As well described in [19], elections frequently have a diverse range of stakeholders and opponents. System designers and legislators conceived of balancing the different forces playing during the voting procedure by identifying each actor and assigning them roles, duties, and powers:
  • Voters, attentive in the correctness of the voting procedure, but also in affirming their interest that could lead to malicious behavior;
  • Candidates or referendum promoters, who want their position chosen by the electors;
  • Election officials and poll workers, who are directly involved in the correctness of the procedure and could misbehave for interest;
  • Scrutineers and list representatives, requiring access to all possible evidence to check for correctness;
  • Organizers and suppliers, who are responsible for the actuation of the process and, therefore, the most exposed figures.
The current voting procedure explicitly or implicitly limits many possibly misconducted activities, and the designers of an e-voting system should keep existing good ideas while correcting, where possible, weaknesses and limiting the introduction of new fragilities.
Principal weaknesses in our local context regard corruption/vote-buying coupled with a tolerated sloppiness in the process execution, leading to errors or ease of misconduct. An unmodifiable ledger such as blockchain could positively impact problems such as missing ballot papers, tallying errors, inconsistencies, and transmission issues while giving more audibility options to scrutineers, list representatives, and the general public.
However, better audibility is an enemy of anonymity. One of the strengths of paper ballots is their tangible anonymity: we can count the pieces of paper, which should correspond to the voters, but we cannot understand who put that single piece in the ballot box or at what time. In a digital context, a voter who can use a record in the ledger to track her single vote will be happy to receive proof of counting her intentions, but at the same time, that record will expose her choices (Figure 3a). In general, registering single votes on a blockchain, even if expressed through a presided voting booth through a shared wallet, can expose a timestamp that malicious parties can track (Figure 3b). As a general rule, voters should never have a receipt identifying their vote, and a physical and presided ballot box is a reasonable compromise between verifiability and receipt-freeness in most cases.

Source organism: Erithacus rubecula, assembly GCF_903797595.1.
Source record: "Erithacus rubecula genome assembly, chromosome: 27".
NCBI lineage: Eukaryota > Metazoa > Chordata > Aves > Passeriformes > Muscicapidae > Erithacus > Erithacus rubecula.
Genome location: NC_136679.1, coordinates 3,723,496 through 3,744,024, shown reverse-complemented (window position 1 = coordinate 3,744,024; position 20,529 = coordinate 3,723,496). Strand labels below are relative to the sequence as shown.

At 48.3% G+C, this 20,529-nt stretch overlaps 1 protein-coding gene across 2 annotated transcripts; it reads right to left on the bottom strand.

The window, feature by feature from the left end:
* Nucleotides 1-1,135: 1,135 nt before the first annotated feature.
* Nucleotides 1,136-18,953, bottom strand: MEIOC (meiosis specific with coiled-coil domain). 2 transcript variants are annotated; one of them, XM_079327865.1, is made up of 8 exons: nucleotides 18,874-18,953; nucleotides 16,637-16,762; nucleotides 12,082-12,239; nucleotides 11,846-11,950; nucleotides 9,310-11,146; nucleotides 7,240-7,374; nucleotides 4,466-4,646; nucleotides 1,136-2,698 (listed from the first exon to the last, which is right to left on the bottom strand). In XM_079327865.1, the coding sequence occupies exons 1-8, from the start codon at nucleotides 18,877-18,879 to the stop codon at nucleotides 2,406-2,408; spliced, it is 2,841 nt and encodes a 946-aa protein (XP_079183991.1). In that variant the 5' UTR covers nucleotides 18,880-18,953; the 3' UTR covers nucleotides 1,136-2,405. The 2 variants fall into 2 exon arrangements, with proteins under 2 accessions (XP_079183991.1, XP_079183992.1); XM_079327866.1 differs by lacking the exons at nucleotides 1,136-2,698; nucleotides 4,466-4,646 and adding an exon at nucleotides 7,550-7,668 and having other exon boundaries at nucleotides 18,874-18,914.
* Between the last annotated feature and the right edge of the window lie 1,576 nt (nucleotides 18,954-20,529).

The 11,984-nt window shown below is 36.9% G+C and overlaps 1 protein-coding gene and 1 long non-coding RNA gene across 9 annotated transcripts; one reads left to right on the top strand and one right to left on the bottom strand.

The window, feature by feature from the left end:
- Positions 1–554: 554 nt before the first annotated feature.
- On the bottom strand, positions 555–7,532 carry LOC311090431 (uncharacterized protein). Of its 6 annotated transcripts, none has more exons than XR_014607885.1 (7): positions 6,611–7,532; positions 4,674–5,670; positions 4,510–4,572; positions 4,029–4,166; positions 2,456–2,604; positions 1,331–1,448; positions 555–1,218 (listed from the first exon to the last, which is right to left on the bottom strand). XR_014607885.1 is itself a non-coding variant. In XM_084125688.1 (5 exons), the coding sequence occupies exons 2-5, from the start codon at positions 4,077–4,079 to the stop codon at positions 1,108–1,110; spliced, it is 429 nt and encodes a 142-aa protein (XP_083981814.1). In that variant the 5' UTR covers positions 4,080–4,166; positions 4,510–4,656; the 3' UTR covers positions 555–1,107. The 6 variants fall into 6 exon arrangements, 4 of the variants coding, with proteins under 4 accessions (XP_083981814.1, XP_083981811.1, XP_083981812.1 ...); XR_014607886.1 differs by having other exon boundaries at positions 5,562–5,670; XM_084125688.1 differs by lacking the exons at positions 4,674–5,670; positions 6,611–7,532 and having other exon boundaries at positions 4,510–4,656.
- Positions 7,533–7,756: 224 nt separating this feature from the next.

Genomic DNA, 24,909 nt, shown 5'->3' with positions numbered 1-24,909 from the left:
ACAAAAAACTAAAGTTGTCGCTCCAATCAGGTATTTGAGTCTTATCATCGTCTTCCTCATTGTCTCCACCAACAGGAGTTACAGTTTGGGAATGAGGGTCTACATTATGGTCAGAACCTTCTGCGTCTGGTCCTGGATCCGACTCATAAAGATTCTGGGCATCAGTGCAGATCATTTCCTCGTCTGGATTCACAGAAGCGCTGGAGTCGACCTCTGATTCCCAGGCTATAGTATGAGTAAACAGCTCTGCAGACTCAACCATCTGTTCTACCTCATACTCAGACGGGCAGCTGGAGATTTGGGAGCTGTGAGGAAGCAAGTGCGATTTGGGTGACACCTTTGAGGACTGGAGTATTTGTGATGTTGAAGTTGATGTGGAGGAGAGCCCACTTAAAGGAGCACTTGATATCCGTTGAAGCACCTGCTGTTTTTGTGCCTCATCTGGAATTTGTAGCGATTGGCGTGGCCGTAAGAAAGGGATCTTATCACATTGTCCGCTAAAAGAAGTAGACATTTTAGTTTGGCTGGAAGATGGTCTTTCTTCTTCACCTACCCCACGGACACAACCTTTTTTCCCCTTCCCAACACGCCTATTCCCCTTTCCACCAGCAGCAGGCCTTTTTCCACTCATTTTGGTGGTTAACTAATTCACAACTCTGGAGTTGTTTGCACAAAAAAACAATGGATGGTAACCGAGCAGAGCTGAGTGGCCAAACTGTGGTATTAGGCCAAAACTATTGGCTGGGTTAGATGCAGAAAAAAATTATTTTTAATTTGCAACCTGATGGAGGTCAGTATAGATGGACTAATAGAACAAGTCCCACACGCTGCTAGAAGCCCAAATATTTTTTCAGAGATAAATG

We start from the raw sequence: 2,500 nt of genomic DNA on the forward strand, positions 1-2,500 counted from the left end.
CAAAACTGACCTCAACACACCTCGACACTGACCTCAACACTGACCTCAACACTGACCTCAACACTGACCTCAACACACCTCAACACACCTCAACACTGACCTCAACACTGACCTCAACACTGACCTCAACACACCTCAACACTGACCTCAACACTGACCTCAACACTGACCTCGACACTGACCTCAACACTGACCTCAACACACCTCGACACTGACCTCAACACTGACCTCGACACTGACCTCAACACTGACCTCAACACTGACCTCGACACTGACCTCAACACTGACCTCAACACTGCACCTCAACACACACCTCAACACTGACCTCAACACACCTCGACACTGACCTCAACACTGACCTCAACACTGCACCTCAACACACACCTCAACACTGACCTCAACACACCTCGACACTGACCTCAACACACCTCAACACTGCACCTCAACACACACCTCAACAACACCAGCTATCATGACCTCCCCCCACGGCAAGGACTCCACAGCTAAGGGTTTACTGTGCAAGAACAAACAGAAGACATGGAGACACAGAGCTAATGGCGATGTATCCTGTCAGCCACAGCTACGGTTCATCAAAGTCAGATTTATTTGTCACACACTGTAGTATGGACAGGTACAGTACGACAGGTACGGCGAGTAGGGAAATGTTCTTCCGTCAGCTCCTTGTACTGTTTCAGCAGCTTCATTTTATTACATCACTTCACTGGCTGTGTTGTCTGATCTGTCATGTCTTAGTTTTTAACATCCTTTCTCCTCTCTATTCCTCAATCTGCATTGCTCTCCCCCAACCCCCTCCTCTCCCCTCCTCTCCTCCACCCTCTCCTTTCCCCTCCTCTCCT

Can a blockchain help reduce the weaknesses described above without impacting the required anonymity in public consultations? We believe this is the focal question for any case study involving blockchain and e-voting, and no immediate answer is available.
Before proceeding with a tentative answer, we need to step back to the original questions on possible technological threats to e-voting systems. The highest risks in any system reside in the central controller, and for this reason, any successful attack on that controller would invalidate the outcome of the process at the whole scale. On the contrary, one of the strengths of the traditional paper ballot in Italy is the distributed topology with local responsibilities. Each polling station has officers, workers, and scrutineers that run the local process, from preparing the premises to tallying and packaging of reports and records. If we want to mimic the actors of the traditional paper ballot in an e-voting system with polling stations, we should keep that topology in our networked system: any attack on a station would not interfere with the global system, and an eventual re-voting would be local and not complete. A blockchain ledger could fit in this idea.